The E allele would be expected to send the most signal and has been found to not be regulated properly and seems to always send signal whether the receptor binds hormone or not. So it is always on and always sending signal to make black pigment. It has two mutations that in mammals are associated with black fur. One of the mutations is found in black wooled sheep, and the other is found in black furred mice. The E allele combines those two mutations. The probable birchin allele has only one of these (the one found in mice) two mutations and so may not send as much signal as the E allele product. The Fayoumi birchin allele has a totally different mutation that has not been found in mammals at this time, but produces a similar phenotype to the birchin (ER) allele.

    The funky allele that I found in Buff Rocks has the dominant wheaten mutation and the Fayoumi birchin mutation combined. The two mutations should do different things to the gene. Beats me what it looks like without the columbian restrictors.

    Quote:this is where Dominant Wheaten gets all messy...

    Wheaten is Only Dominant to all other e alleles if NO Melanizers(be it Dominant or recessive in nature) are present...so if you had Ml(dominant Melanitic) that would cancel Dominant eWh and you will have a eb(Brown) looking chick down...

    below quote is taken from
    http://www.the-coop.org/forums/ubbthreads.php?ubb=showflat&Number=30553&page=2 Dominance of Wheaten

    Quote:Hope I was of some help..​
     
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  5. Henk69

    Henk69 Chillin' With My Peeps

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    In my experience wheaten is (incomplete) recessive to the wildtype. You get stippled hens but the salmon breast gets pale in the center (and belly).
    I.m.o. there is just one wheaten. When melanizers are present, its effects can be counteracted (wheaten restricts black body pattern, melanizers boosts it).

    In my seramas wheaten/e^b heterozygotes show chick down and youth feathering with e^b characteristics but in the end they tend to look wheaten.

    e^b may behave dominant (over e+ too) when some melanizers are present. Explanation would be the same.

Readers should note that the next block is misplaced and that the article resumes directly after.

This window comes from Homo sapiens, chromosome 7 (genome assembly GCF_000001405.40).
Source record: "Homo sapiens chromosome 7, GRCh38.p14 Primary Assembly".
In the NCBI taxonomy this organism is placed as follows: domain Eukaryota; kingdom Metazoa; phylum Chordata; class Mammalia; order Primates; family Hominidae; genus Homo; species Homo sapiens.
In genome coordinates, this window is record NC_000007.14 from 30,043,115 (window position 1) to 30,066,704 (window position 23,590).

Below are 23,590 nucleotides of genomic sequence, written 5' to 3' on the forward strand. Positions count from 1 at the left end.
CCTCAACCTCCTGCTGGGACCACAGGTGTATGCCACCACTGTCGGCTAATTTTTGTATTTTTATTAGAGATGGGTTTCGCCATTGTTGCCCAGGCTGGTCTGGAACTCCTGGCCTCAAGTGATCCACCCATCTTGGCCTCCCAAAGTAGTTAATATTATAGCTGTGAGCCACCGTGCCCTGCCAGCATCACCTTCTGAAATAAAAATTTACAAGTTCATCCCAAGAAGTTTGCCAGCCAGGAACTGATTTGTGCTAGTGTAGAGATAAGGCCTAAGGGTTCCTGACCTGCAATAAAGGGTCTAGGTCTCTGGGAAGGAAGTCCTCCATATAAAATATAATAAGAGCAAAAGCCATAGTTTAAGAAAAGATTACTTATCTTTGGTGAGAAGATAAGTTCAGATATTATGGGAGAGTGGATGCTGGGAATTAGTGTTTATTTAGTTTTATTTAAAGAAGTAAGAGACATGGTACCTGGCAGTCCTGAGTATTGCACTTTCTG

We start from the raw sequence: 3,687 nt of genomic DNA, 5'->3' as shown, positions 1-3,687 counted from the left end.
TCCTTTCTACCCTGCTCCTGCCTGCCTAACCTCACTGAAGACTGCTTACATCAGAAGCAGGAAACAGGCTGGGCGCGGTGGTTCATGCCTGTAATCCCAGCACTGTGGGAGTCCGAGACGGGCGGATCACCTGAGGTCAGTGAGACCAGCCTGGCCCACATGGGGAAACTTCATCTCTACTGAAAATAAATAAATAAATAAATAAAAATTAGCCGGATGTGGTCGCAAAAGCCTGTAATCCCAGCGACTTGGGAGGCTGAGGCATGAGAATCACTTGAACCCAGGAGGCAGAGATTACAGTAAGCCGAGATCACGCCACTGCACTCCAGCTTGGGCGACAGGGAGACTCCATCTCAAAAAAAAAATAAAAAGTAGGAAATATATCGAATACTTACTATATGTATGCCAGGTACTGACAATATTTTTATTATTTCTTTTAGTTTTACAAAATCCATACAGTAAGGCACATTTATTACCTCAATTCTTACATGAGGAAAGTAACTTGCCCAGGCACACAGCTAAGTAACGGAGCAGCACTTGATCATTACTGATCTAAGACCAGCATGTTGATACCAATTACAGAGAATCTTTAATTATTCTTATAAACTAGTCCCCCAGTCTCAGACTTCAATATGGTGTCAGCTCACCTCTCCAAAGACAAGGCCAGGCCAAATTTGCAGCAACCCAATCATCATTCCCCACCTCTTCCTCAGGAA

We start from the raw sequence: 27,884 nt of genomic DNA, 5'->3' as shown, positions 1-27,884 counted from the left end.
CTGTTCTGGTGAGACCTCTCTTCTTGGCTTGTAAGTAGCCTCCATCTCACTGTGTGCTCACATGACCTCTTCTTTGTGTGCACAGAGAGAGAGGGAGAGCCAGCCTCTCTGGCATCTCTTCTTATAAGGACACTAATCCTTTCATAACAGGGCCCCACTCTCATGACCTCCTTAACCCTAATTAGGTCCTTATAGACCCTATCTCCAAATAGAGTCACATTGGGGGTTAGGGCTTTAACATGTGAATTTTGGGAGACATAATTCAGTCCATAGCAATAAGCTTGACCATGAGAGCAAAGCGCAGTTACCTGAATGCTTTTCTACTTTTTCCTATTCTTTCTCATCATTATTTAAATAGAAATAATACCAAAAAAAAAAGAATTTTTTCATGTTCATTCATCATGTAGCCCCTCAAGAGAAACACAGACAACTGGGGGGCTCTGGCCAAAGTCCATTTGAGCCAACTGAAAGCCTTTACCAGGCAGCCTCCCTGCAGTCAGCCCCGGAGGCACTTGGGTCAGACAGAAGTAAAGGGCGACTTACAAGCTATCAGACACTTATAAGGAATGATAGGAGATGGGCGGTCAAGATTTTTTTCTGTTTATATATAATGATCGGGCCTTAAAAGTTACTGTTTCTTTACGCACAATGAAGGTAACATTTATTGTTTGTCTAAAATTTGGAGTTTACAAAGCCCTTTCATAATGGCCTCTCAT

Order of dominance: E > E^R > e+ > e^Wh > e^b

    E looks completely dominant (to e^Wh); other e alleles probably leak somewhat.
     
  6. tadkerson

    tadkerson Chillin' With My Peeps

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    Quote:Yes recessive wheaten and dominant wheaten heterozygotes have been found in rhode island red.

    On the molecular level, the coding region of the wheaten allele and the recessive wheaten allele seem to be the same. This information would indicate there is no difference in the two alleles. With this said, there must be a modifying gene or a promoter that effects the down color and adult phenotype of the recessive wheatens. It is my opinion that the gene would have to be closely linked (like 1-3 centiMorgans) from the wheaten allele.



    The problem with the E locus alleles is that some are incompletely dominant one time and dominant at other times. There are genes that modify down color and adult plumage so you can get differences because of the modifying genes. Always keep in mind the sexual dichromatism in chickens. Down color of the male chick and female phenotypes of the offspring the males produce are the only way you can determine the genotype of the black breasted red phenotype males.




    Tim
     
    Last edited: Aug 10, 2011
  7. saladin

    saladin Chillin' With My Peeps

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    gallo,